عنوان مقاله [English]
Determining the petrophysical properties of a reservoir is of great importance. The most important of these properties are the porosity and permeability of the reservoir sections. The petrophysical properties of a reservoir are usually obtained by methods including core analysis and well testing techniques which require spending a very high time and cost. Furthermore, the results of determining these parameters by the mentioned methods are not of good quality due to the lack of sufficient cores, lithological changes and heterogeneity of reservoir rock. Therefore, the optimal method is to use advanced evaluations of petrophysical diagrams in advanced software environments such as Geolog. The results of petrophysical assessments can be compared and calibrated with the results obtained from the core.
Usually, porosity is estimated based on the one of the neutron logs, density logs, sound logs or combination of two logs in-site. Moreover, it can be calculated by laboratory methods which give different evaluations of porosity, of course. Experience has also shown that estimation of porosity using one type of log is not accurate due to the response of each log to certain parameters of a formation.
Another method to estimate the porosity is to use longitudinal and transverse wave velocities and the ratio of these velocities. This method uses surface wave data and Vertical Seismic Profiling (VSP) surveys. Using the empirical relations between the porosity and seismic velocities, a proper estimation of porosity could be provided. In this research, porosity has been estimated using the VSP data and also some other petrophysical logs in a well in the Persian Gulf and the results have been compared with other methods.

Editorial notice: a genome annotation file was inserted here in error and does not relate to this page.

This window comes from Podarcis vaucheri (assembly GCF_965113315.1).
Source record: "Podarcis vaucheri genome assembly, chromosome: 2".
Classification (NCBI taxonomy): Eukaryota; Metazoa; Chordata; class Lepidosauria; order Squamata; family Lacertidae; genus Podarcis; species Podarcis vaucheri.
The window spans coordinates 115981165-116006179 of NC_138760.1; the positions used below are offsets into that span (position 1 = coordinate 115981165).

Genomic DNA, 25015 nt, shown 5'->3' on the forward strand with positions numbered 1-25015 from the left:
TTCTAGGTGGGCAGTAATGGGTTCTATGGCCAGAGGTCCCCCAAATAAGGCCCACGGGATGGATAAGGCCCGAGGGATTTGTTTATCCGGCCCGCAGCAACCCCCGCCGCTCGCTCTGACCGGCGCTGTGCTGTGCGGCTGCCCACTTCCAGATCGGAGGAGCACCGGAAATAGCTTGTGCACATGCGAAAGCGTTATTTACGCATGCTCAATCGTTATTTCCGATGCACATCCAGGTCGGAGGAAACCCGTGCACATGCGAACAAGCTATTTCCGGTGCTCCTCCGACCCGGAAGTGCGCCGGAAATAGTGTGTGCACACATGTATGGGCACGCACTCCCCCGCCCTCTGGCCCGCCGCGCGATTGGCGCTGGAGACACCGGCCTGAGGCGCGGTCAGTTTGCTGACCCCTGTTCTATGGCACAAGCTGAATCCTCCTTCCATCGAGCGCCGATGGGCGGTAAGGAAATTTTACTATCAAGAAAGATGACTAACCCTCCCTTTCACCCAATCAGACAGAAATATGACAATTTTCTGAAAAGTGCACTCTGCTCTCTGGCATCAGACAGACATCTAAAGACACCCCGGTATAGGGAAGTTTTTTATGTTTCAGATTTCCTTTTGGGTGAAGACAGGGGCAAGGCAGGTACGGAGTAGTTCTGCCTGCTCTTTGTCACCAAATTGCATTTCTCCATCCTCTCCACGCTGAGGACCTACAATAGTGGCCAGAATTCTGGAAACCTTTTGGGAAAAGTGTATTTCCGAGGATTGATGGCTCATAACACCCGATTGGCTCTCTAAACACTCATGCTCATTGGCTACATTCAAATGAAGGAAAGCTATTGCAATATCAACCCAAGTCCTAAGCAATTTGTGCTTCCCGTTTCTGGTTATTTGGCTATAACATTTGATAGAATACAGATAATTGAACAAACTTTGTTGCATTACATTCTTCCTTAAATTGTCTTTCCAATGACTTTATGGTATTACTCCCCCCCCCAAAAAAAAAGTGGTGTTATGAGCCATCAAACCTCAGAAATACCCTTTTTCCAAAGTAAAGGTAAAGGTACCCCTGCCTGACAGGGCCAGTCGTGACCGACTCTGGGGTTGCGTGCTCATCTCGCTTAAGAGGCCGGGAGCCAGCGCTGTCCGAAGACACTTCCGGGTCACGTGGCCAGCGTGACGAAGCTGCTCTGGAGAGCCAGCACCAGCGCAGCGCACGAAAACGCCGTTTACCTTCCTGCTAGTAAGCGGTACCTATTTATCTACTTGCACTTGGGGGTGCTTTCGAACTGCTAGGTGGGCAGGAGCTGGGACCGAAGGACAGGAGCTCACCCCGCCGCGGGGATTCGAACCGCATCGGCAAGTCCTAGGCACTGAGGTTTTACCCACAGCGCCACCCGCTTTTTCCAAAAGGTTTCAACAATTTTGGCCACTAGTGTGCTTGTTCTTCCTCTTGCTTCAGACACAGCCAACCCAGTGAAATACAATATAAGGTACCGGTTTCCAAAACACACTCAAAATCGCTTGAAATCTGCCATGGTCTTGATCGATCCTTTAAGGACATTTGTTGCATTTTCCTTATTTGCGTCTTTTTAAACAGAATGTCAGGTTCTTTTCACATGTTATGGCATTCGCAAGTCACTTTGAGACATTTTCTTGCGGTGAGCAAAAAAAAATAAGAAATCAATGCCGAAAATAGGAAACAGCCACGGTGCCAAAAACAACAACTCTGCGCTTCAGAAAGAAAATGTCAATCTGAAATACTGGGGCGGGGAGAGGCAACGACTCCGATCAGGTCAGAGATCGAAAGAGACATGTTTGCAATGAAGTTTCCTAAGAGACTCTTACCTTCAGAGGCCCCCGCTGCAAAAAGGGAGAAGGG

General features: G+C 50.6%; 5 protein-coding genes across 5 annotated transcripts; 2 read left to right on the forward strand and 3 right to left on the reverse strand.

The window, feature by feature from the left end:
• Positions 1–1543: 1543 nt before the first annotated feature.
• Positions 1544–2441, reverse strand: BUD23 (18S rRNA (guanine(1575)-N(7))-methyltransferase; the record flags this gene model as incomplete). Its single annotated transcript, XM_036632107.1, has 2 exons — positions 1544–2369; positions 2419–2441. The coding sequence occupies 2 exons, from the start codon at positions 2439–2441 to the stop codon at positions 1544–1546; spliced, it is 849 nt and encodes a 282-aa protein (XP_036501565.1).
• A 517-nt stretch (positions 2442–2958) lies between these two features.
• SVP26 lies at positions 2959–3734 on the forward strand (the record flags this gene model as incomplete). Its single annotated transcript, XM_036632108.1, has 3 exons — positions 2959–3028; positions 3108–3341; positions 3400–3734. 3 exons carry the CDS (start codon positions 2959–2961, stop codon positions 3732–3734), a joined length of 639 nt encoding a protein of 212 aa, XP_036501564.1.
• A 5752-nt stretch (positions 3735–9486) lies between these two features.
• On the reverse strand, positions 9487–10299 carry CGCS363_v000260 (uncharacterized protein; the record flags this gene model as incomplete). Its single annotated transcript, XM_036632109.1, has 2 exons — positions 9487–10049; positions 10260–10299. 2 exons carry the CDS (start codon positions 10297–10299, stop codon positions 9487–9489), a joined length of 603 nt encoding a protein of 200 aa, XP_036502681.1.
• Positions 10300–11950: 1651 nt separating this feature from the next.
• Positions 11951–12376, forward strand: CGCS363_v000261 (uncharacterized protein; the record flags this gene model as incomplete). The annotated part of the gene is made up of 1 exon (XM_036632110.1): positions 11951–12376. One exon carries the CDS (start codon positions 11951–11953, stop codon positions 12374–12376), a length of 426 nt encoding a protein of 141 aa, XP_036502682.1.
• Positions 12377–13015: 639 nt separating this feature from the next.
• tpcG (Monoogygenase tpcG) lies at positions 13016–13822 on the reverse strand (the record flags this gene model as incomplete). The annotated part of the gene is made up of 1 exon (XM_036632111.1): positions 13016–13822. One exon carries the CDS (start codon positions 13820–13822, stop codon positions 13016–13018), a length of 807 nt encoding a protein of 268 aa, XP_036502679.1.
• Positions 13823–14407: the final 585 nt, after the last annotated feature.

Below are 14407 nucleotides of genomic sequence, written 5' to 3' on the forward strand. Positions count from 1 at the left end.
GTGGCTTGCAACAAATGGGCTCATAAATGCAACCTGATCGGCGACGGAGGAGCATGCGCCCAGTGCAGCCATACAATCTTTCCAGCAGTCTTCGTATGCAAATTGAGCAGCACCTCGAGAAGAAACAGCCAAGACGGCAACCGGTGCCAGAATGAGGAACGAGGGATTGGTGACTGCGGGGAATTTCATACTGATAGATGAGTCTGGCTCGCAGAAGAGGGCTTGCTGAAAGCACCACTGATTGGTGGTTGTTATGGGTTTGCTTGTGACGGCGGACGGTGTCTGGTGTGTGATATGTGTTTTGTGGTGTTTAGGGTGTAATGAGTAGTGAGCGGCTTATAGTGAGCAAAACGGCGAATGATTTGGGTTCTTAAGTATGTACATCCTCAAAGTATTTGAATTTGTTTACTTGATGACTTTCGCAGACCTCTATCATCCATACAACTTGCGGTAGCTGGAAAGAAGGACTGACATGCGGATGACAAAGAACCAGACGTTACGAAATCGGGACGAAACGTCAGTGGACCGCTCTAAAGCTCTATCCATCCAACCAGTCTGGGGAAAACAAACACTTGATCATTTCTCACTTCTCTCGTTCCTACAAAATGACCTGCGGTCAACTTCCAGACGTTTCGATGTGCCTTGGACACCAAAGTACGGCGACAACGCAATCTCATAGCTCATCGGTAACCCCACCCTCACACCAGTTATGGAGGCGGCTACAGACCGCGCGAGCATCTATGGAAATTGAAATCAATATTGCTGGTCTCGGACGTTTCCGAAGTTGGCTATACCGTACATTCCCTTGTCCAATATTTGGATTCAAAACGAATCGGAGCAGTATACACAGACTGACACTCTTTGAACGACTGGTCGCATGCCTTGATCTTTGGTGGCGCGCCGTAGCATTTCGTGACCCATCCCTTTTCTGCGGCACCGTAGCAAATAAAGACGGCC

The results show that the porosity values obtained from VSP data are closer to the core analysis than acoustic log results. One of the advantages of porosity estimation using VSP data is the insignificant effectiveness of shale contents on this method.
The well wall caving, especially at the bottom of the well, causes error in the reading of some logs and affects the amount of porosity calculated by petrophysical logs. However, well caving has little effect on VSP data readings and results in the estimated porosity values to be more accurate than the Vp/Vs velocity ratios in these areas.
The porosity obtained from the dynamic method shows only the initial porosity of the rock and is not able to calculate the total porosity. Furthermore, the studies conducted in this research showed that the porosity achieved by acoustic method does not conform well to the helium gas in neutron log and density log methods (as a reliable method), and also does not have the necessary validity. For these reasons, in this study, a method was proposed to determine the porosity by combining the ratio of the longitudinal wave velocity to shear wave velocity (Vp/Vs) and rock density. Comparison of the results presented in this study with other available methods showed a good consistency and suggests that the proposed empirical equation provides a more realistic calculation for rock porosity.
As a recommendation, we suggest that VSP data be acquired for the whole well column because extracting the compressional and shear wave velocities in all surveyed depths and calculating the ratio of them, will make it possible to estimate the amount of different porosities in all existing formations.